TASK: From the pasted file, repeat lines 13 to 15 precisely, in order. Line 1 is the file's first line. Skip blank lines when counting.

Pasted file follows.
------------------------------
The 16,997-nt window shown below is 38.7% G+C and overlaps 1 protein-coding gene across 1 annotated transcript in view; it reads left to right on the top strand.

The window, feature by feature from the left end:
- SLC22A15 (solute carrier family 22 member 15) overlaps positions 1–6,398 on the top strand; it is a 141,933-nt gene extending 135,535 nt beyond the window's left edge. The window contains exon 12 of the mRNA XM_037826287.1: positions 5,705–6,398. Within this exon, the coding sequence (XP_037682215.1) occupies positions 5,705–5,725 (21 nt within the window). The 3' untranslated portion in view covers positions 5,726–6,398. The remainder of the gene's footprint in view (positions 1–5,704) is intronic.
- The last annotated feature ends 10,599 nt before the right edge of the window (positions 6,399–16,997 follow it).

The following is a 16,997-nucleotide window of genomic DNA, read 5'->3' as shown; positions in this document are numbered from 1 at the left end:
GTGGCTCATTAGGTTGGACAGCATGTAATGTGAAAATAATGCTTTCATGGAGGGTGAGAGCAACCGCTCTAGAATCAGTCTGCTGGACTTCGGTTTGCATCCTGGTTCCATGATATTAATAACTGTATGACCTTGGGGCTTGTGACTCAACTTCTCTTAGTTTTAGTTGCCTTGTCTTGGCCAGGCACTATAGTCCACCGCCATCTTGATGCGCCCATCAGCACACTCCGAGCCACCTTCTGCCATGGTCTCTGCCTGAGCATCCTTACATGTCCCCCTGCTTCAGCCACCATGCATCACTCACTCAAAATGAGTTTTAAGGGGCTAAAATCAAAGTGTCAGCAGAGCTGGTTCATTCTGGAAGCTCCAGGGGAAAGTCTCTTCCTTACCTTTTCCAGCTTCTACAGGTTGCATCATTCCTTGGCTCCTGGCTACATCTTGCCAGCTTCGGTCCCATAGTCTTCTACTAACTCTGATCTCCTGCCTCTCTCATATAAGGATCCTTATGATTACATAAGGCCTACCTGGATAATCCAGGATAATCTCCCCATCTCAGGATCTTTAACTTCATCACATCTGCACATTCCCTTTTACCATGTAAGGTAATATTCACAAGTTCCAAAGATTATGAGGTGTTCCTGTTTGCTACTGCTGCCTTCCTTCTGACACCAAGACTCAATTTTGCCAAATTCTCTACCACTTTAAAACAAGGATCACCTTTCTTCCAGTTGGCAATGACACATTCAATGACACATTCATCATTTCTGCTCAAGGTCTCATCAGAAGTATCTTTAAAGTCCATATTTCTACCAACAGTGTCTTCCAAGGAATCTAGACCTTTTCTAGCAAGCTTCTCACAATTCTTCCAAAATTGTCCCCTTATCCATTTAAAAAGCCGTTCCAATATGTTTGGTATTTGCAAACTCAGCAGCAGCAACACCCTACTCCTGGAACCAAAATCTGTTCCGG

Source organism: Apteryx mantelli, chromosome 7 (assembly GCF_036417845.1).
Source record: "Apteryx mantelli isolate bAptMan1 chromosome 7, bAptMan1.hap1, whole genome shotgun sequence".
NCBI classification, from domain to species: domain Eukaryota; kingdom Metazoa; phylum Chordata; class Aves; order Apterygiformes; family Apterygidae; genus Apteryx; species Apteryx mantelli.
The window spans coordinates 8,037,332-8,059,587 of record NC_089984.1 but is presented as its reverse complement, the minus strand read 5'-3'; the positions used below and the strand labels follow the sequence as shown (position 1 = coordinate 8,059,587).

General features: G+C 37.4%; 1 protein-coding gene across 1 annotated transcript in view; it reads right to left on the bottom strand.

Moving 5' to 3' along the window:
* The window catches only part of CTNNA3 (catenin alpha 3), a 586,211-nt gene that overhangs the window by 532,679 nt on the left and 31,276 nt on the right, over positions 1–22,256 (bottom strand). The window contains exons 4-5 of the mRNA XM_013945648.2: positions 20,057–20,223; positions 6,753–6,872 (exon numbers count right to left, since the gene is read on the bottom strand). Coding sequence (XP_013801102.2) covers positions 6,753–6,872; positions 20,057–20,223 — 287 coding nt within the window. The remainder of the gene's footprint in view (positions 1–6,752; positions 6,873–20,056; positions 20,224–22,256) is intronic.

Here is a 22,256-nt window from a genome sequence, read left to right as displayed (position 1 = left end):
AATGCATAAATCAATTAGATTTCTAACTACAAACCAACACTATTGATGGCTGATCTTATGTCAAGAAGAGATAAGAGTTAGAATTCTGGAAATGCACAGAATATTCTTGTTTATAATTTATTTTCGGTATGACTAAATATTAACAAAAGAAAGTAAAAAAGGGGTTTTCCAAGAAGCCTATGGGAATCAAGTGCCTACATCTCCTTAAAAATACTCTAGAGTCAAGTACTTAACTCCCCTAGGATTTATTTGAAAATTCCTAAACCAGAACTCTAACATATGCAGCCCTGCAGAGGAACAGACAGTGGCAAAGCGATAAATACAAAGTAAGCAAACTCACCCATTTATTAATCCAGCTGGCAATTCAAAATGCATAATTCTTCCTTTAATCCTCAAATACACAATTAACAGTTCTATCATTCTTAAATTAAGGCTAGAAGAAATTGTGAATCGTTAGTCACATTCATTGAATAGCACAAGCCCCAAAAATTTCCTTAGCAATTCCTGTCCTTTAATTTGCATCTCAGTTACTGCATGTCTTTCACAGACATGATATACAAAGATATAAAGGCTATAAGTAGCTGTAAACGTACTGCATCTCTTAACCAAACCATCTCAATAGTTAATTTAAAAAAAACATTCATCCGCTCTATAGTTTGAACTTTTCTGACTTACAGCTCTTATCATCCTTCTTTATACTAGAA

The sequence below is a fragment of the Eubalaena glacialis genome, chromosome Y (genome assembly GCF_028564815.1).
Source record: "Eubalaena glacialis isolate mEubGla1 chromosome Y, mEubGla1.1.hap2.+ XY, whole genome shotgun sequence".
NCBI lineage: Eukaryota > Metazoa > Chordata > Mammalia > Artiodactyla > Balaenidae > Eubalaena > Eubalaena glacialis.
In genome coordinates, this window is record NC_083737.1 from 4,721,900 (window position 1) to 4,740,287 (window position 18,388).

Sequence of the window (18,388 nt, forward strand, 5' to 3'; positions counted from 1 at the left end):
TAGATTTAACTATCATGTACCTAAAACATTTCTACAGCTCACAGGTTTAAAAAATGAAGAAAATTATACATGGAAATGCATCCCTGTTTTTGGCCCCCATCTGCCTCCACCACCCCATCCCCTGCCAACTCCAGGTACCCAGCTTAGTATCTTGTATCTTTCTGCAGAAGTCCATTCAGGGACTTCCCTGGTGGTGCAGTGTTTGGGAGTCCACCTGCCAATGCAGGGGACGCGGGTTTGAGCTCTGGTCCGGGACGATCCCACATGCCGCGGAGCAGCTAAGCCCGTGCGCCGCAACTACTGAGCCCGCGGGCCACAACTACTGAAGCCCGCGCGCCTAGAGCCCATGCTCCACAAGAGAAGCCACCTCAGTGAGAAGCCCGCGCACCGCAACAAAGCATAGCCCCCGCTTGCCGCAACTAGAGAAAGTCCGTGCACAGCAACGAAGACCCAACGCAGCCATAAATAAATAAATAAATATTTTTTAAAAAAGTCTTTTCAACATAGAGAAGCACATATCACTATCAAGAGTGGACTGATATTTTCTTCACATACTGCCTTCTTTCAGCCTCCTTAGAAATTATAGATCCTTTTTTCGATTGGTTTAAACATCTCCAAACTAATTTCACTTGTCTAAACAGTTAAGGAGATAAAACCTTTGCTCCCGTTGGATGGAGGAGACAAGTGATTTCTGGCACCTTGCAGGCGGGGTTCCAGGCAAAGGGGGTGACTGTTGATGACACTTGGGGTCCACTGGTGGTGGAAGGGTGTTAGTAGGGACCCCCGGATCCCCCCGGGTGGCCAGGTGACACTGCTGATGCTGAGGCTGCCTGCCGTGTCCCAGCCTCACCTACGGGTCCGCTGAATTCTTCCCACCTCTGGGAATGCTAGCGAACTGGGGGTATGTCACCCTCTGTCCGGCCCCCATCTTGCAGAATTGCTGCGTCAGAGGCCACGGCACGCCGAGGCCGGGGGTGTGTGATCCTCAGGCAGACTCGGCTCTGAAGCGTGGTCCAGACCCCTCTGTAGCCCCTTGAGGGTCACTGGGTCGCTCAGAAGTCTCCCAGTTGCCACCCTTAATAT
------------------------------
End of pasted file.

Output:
* The window catches only part of CTNNA3 (catenin alpha 3), a 586,211-nt gene that overhangs the window by 532,679 nt on the left and 31,276 nt on the right, over positions 1–22,256 (bottom strand). The window contains exons 4-5 of the mRNA XM_013945648.2: positions 20,057–20,223; positions 6,753–6,872 (exon numbers count right to left, since the gene is read on the bottom strand). Coding sequence (XP_013801102.2) covers positions 6,753–6,872; positions 20,057–20,223 — 287 coding nt within the window. The remainder of the gene's footprint in view (positions 1–6,752; positions 6,873–20,056; positions 20,224–22,256) is intronic.

Here is a 22,256-nt window from a genome sequence, read left to right as displayed (position 1 = left end):
AATGCATAAATCAATTAGATTTCTAACTACAAACCAACACTATTGATGGCTGATCTTATGTCAAGAAGAGATAAGAGTTAGAATTCTGGAAATGCACAGAATATTCTTGTTTATAATTTATTTTCGGTATGACTAAATATTAACAAAAGAAAGTAAAAAAGGGGTTTTCCAAGAAGCCTATGGGAATCAAGTGCCTACATCTCCTTAAAAATACTCTAGAGTCAAGTACTTAACTCCCCTAGGATTTATTTGAAAATTCCTAAACCAGAACTCTAACATATGCAGCCCTGCAGAGGAACAGACAGTGGCAAAGCGATAAATACAAAGTAAGCAAACTCACCCATTTATTAATCCAGCTGGCAATTCAAAATGCATAATTCTTCCTTTAATCCTCAAATACACAATTAACAGTTCTATCATTCTTAAATTAAGGCTAGAAGAAATTGTGAATCGTTAGTCACATTCATTGAATAGCACAAGCCCCAAAAATTTCCTTAGCAATTCCTGTCCTTTAATTTGCATCTCAGTTACTGCATGTCTTTCACAGACATGATATACAAAGATATAAAGGCTATAAGTAGCTGTAAACGTACTGCATCTCTTAACCAAACCATCTCAATAGTTAATTTAAAAAAAACATTCATCCGCTCTATAGTTTGAACTTTTCTGACTTACAGCTCTTATCATCCTTCTTTATACTAGAA